Patents - May 06, 2016

Inter partes review 4: Burden of proof

The party challenging the validity of patent claims in an inter partes review (IPR) proceeding must prove its case by a preponderance of the evidence (which means “more likely than not”). This burden of proof is lower than the “clear and convincing” standard for proving a patent claim is invalid in a district court lawsuit. The recent case of Shaw Industries Group, Inc. v. Automated Creel Systems, Inc., ___ F.3d ___, 2016 WL 1128083 (Fed. Cir. March 23, 2016) illustrates the difference.

Automated Creel Systems, Inc. (ACS) sued Shaw Industries Group, Inc. (Shaw) for infringement of ACS’s U.S. Patent no. 7,806,360, which relates to “creels” for supplying yarn and other stranded materials to a manufacturing process.  ACS voluntarily dismissed the action without prejudice.  “Without prejudice” means that ACS retained the right to sue Shaw later for infringement of the ‘360 patent.

Shaw ultimately filed two petitions for IPR with respect to the claims of the ‘360 patent.  Shaw presented a number of grounds for invalidation of each claim.  The Patent Trial and Appeal Board (PTAB) instituted two IPR proceedings on a subset of the grounds presented for invalidation (we will discuss “redundancy” in a related post).  The PTAB consolidated the proceedings and concluded that Shaw (1) had not shown by a preponderance of the evidence that the “interposing claims” were unpatentable, and (2) had shown by a preponderance of the evidence that the “non-interposing claims” (including claim 4) were unpatentable.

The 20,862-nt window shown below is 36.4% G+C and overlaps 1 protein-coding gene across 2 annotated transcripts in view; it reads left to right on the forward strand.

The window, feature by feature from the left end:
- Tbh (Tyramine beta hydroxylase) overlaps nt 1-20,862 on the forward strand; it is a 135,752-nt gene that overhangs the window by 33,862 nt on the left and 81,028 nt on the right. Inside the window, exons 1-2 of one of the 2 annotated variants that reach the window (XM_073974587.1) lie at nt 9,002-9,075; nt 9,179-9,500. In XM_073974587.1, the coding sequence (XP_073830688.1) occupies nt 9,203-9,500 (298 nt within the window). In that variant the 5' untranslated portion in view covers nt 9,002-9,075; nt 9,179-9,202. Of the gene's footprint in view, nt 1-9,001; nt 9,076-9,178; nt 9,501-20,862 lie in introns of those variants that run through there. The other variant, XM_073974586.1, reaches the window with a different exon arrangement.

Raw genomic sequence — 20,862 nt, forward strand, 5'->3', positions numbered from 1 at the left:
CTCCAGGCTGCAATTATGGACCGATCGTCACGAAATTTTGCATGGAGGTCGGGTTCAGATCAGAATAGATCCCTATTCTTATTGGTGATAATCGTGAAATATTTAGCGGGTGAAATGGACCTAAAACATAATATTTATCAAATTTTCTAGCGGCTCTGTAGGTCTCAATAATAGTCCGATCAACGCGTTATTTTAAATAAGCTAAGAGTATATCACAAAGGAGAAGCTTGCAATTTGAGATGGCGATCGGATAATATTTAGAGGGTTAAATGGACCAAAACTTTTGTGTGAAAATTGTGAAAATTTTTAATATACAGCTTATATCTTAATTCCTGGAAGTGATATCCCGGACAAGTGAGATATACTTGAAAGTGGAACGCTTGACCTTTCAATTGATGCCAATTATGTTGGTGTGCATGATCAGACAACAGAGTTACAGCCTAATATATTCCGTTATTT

The preponderance of the evidence standard is used by the PTAB in contested proceedings.  See 37 C.F.R. 42.1(d) (“The default evidentiary standard [in a proceeding before the PTAB] is a preponderance of the evidence”).  The Federal Circuit accepted this standard without question when considering, for example, “Shaw’s challenges to the Board’s determination that Shaw had not shown by a preponderance of the evidence that the interposing claims would have been obvious over Munnekehoff or Barmag in view of Ligon.”  The court reviews the Board’s ultimate conclusion of obviousness de novo and its factual findings for substantial evidence.

The court decided to vacate the PTAB’s decision that Shaw had not shown that the “interposing claims” were unpatentable because the decision was ambiguous as to a finding about what the Munnenkehoff reference disclosed.  The court remanded to the PTAB to reconsider its decision on this issue.

The lesson from ACS v. Shaw and similar cases is that the petitioner for IPR faces the lowest possible burden of proof in the final determination.  The situation in a district court case is different.  The Supreme Court confirmed in the case of Microsoft Corp. v. i4i Ltd. Partnership, 564 U.S. ___, 131 S. Ct. 2238 (2011) that a defense of patent invalidity must be proved by “clear and convincing evidence.” The lower standard of proof is an appealing feature of IPR proceedings for parties that are threatened by a patent.